Singer Ariel Zilber on Monday accepted a prestigious award from the Association of Composers, Authors, and Publishers of Music in Israel (ACUM), but not before his prize was downgraded.
The controversial singer, whose statements in support of the late Rabbi Meir Kahane as well as advocating the release of Yitzhak Rabin’s assassin Yigal Amir from prison have outraged many, used his acceptance speech at the ACUM awards Monday night to blast the non-profit recording agency for downgrading his original lifetime achievement prize to one for his contribution to Israeli music.
“I would give back the prize, but I cannot ignore the love that I have received from the public in recent days,” Zilber said onstage. “If it were up to me, I would dismantle ACUM and form a new organization that champions the belief that everyone on this planet may express an opinion.”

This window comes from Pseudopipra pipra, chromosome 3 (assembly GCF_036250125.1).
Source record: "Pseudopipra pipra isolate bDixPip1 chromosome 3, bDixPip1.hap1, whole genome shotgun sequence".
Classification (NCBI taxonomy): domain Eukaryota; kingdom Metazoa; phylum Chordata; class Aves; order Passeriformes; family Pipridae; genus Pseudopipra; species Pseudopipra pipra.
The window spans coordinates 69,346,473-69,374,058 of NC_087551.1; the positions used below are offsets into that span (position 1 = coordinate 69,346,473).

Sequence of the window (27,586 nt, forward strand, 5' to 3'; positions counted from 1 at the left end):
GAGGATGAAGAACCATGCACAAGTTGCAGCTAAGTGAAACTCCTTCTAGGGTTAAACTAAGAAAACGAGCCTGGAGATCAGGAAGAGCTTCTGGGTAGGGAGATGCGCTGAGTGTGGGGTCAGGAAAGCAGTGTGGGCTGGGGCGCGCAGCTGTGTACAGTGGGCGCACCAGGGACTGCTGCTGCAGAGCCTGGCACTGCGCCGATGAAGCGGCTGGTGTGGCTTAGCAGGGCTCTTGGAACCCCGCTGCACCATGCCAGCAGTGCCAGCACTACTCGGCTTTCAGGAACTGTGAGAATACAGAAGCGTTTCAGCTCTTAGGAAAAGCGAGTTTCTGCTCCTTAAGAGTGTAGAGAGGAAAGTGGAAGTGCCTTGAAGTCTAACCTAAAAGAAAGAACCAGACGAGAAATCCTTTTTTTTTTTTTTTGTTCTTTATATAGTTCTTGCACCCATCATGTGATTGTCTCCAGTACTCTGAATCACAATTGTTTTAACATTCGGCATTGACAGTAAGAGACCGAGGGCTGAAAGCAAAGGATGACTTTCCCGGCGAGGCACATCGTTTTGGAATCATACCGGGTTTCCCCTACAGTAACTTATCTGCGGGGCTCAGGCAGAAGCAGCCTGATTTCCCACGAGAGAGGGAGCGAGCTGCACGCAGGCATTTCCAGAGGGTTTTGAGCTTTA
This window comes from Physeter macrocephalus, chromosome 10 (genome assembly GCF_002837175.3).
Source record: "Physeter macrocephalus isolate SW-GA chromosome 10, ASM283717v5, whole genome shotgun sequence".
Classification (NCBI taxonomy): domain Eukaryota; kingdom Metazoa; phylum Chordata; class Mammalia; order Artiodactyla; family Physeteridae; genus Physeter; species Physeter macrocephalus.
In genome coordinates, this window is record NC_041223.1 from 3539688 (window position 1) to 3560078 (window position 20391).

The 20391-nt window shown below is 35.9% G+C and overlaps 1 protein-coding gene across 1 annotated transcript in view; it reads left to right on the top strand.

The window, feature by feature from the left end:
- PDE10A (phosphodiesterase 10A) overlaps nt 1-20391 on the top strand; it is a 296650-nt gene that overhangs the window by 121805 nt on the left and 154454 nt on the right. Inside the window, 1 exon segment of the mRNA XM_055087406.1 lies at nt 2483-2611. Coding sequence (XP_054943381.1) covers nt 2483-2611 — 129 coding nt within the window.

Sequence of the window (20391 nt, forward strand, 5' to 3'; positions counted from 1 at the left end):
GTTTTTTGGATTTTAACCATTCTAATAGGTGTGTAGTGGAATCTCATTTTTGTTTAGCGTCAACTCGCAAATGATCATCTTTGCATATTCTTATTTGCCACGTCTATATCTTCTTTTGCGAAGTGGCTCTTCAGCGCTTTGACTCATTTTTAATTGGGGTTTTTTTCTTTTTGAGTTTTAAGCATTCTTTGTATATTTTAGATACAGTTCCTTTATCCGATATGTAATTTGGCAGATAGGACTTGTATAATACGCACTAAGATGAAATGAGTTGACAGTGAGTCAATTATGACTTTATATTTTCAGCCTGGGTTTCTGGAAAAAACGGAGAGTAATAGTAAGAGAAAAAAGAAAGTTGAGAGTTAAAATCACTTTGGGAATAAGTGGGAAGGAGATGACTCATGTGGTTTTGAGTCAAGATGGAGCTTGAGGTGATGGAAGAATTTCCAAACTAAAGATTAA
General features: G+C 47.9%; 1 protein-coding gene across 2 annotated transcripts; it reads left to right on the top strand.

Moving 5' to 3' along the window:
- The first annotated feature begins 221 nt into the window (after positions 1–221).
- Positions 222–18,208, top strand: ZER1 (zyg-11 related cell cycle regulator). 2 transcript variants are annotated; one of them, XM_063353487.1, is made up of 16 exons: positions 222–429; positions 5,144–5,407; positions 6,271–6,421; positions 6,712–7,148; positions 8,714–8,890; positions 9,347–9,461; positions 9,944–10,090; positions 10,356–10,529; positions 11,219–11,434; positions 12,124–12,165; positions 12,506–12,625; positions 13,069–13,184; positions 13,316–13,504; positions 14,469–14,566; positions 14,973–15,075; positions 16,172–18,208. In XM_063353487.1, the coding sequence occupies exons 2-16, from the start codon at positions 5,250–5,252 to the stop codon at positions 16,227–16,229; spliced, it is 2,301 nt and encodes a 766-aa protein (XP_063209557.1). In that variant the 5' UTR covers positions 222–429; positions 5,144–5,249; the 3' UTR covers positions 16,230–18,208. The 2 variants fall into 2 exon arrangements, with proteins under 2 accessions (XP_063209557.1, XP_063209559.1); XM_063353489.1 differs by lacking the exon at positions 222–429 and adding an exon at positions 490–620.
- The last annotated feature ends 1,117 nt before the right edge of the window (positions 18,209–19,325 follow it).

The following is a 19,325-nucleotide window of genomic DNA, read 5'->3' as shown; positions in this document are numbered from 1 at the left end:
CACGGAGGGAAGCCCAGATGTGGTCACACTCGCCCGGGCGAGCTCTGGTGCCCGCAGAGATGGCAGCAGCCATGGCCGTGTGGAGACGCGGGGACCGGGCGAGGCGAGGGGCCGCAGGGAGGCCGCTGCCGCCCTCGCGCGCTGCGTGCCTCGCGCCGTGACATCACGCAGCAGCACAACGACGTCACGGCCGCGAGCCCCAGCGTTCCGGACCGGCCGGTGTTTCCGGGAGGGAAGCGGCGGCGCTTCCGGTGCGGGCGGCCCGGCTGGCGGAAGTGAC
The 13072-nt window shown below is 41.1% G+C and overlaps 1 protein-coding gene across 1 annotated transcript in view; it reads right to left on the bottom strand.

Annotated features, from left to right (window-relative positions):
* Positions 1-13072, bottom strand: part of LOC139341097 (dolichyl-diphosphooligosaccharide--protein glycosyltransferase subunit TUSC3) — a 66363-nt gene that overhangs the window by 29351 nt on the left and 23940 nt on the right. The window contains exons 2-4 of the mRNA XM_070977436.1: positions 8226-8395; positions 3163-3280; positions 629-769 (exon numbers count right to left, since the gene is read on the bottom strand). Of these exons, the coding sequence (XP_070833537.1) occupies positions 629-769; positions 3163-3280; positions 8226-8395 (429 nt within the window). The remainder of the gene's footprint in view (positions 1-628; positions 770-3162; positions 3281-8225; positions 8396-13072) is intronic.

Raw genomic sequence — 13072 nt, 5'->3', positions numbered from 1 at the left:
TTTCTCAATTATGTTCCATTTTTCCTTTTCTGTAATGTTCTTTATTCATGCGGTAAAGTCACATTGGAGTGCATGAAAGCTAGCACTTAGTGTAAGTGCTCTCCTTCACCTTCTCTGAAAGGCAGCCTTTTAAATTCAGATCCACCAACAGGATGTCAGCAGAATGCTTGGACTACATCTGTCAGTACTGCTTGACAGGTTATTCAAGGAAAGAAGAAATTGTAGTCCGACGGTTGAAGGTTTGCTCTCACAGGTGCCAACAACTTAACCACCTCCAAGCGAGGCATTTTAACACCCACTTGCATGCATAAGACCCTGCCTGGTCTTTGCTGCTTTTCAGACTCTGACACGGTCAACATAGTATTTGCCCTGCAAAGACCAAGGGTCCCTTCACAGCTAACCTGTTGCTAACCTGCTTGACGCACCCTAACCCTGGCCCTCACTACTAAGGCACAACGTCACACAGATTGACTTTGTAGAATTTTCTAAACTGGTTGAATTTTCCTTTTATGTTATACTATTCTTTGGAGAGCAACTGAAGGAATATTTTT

Zilber was thrust into the spotlight when Achinoam Nini, the world-renowned singer known for dovish political views, turned down an award from ACUM because of its decision to hand a prize to Zilber.
Speaking to Army Radio on Tuesday, a defiant Zilber said that he has no regrets regarding any of his previous statements.
“Political elements are using me,” he said. “I never called for Yigal Amir’s release. I said that if they were already releasing other murderers – Jews and Arabs – there’s no reason not to commute the sentence of Yigal Amir, despite the fact that he assassinated a prime minister whom I was particularly fond of.”
Media reports indicated that the decision to downgrade Zilber’s award was the result of pressure on ACUM’s board of directors from Dalia Rabin, the daughter of the slain prime minister.
ACUM’s decision elicited howls of protests from right-wing politicians.
Foreign Minister Avigdor Liberman wrote on his Facebook page: “ACUM’s capitulation and its decision to give Ariel Zilber a prize for contribution to Israeli music instead of a lifetime achievement award is tantamount to surrender and kowtowing before the Bolshevism of extreme left-wing elements.”